Tag Archives: diet

Whole Living magazine February 2012

3 Great Ways to Keep That Healthy New Year’s Resolution

Whole Living February 2012We’ve all made and broken them, but several magazines are offering great tips to help us keep our healthy New Year’s resolutions.

The most popularly made—and perhaps broken—of New Year’s resolutions got a lot of support from the first magazine issues each New Year. Cover after cover promised “light recipes” with “big flavor, no guilt” to result in a “new you!”

But simply resolving to lose weight and eat better may be the source of the problem. For the first year ever, I tried to be very specific with my list of resolutions—or more specifically, the things I wanted to accomplish over the next 12 months.

While they fall into some of those typical generic resolutions like “lose weight” and “eat better,” I have a step-by-step action plan that seems much more attainable than the usual all-encompassing, wide-ranging and rarely accomplished wish list.

With the power of these specifics in mind, I waded through all the low-fat this and cleansing diet that in the new year issues of magazines, and I found three very concrete and useful tools that may help you or a friend if losing weight or changing your eating habits is a goal this year.

If committing yourself to a weight loss plan for an entire year seems overwhelming, try Whole Living magazine’s 21-day cleanse. It’s got an action plan with small steps to take each day, a list of things to avoid, secrets for success and three weeks of recipes for breakfast, lunch and dinner.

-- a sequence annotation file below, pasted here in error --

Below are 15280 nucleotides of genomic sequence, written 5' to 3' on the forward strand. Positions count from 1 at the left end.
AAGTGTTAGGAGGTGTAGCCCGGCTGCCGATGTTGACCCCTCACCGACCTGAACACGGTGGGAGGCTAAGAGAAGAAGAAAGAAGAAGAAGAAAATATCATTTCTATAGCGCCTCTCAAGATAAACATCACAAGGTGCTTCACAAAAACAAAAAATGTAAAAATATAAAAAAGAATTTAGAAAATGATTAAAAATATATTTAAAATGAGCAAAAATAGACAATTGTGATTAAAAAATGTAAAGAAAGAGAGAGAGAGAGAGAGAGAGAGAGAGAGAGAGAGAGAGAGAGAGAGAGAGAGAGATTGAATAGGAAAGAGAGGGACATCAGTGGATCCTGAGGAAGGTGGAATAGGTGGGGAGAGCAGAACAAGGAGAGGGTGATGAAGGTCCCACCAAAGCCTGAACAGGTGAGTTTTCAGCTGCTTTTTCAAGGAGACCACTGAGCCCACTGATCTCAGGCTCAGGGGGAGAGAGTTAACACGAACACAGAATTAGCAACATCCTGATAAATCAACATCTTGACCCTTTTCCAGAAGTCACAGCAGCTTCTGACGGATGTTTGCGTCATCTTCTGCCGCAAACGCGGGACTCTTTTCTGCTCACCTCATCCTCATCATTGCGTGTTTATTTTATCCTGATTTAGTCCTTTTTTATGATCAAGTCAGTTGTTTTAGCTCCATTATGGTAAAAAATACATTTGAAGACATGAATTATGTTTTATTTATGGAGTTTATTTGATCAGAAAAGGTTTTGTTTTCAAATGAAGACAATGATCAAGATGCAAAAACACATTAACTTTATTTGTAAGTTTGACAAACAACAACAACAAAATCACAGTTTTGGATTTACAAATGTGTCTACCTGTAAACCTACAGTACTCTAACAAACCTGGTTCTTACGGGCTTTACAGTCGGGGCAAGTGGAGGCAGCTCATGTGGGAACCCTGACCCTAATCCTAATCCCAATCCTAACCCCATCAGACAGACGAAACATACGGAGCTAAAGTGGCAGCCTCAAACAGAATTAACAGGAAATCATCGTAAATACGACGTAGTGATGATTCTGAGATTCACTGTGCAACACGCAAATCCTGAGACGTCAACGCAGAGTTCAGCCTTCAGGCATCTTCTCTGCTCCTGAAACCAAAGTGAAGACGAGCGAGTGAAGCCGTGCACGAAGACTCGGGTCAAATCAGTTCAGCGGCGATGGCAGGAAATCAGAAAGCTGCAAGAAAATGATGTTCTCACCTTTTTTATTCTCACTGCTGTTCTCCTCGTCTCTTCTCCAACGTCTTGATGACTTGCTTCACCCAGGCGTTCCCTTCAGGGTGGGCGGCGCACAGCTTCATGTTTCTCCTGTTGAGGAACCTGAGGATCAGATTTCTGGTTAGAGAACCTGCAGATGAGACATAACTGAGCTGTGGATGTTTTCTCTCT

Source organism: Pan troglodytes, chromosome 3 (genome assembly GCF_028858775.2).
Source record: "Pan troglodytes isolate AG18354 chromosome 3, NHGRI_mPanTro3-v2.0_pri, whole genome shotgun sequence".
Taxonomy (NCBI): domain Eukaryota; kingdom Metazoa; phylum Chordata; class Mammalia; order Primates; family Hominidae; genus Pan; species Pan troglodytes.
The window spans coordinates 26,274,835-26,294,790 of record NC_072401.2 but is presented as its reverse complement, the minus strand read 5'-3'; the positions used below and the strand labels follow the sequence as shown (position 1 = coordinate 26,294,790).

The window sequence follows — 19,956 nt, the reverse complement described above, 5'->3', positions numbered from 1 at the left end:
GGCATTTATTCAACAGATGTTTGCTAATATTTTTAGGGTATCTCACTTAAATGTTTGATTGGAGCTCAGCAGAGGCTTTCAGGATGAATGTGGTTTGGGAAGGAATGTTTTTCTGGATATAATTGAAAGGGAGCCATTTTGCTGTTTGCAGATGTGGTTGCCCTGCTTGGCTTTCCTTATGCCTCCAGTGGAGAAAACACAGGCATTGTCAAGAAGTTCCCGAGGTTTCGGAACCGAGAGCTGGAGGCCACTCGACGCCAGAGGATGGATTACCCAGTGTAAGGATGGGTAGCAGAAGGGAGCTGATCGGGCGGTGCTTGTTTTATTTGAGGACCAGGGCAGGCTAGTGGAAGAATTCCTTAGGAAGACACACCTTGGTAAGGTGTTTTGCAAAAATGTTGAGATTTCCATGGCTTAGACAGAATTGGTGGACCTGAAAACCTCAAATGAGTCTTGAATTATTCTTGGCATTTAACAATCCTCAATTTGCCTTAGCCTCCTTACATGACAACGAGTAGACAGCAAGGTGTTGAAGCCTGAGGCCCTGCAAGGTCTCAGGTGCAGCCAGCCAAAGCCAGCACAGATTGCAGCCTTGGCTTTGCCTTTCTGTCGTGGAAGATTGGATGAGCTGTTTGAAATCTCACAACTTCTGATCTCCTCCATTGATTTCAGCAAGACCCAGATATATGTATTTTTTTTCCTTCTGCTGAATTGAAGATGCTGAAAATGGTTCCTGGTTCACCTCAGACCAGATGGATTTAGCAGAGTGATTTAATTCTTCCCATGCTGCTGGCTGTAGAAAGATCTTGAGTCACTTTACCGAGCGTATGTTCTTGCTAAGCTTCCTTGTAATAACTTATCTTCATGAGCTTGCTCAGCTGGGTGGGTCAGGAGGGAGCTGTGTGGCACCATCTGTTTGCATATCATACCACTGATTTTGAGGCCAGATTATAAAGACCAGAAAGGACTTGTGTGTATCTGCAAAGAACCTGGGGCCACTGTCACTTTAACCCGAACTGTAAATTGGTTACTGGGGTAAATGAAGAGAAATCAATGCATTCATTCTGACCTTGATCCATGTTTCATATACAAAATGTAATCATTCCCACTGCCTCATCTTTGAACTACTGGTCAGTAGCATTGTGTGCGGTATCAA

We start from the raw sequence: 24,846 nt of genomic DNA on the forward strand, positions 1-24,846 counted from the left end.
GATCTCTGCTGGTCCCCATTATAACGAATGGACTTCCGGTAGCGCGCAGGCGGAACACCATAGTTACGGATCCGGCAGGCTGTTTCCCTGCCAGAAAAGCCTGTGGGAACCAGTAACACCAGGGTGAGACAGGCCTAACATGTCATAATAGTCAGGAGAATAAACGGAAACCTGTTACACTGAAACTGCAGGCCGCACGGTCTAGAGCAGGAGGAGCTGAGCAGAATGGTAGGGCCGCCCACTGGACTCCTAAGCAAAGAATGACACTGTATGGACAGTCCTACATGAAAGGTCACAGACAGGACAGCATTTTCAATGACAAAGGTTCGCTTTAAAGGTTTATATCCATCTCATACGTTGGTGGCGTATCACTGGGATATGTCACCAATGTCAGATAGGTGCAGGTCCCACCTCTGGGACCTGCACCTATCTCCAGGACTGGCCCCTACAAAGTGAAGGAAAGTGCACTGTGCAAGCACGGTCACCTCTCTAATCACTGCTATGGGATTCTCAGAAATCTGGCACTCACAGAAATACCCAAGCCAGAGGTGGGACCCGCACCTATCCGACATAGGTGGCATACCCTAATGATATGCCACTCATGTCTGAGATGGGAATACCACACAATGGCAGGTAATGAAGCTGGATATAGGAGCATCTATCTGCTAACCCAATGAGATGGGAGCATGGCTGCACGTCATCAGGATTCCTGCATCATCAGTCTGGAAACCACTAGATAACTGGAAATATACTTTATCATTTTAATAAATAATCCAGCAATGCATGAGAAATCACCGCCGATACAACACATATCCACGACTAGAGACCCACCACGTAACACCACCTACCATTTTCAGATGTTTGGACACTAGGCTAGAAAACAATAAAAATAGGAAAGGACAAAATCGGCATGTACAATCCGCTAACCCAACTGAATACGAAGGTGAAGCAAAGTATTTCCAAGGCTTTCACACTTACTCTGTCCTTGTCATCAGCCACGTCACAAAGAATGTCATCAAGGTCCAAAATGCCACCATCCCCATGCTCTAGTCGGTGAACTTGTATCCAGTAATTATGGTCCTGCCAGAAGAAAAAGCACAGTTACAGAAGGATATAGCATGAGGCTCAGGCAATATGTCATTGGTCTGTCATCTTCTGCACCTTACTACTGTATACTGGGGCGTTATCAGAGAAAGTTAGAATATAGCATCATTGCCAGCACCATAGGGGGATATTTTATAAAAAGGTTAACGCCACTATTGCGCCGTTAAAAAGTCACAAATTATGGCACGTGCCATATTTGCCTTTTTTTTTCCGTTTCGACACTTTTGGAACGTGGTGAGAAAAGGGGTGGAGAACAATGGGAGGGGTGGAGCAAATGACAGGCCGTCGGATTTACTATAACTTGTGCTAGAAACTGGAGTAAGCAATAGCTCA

But this is more than a diet. This addresses preparing your mind and your body to maximize the effect of the cleanse. Even if it’s not something you stick to regularly, Whole Living suggests revisiting the plan occasionally, even if just for a few days, to give your body a “tune-up.”

One of the lesser emphasized points of Whole Living’s plan was the impact of having a support group, while EatingWell magazine focused solely on the “social network diet.” Involving friends, family, co-workers, your spouse and, yes, even your contacts on the modern social network, can create accountability and provide much needed encouragement.

The magazine shared the story of a woman named Deanne Hobba who reached out to her various support groups—and even built some new ones—to back her up as she lost 123 pounds. But there’s more than inspiration here.

EatingWell followed Hobba’s story with “The Ultimate Get-Slim Guide,” packed with tips, social support sites, calorie-counting apps and a five-day meal plan to get you started.

Motivation for healthy eating could even be found in the most unlikely of sources. Cooking with Paula Deen offered a healthy homemade gift to give in support of a friend’s New Year’s resolutions—or to keep for yourself.

Her Greek vinaigrette combines olive oil, vinegar, Dijon mustard and Greek seasoning that can be prepared, bottled and presented with a note of encouragement attached. The magazine also included a recipe for big Greek salad packed with fresh veggies and feta cheese.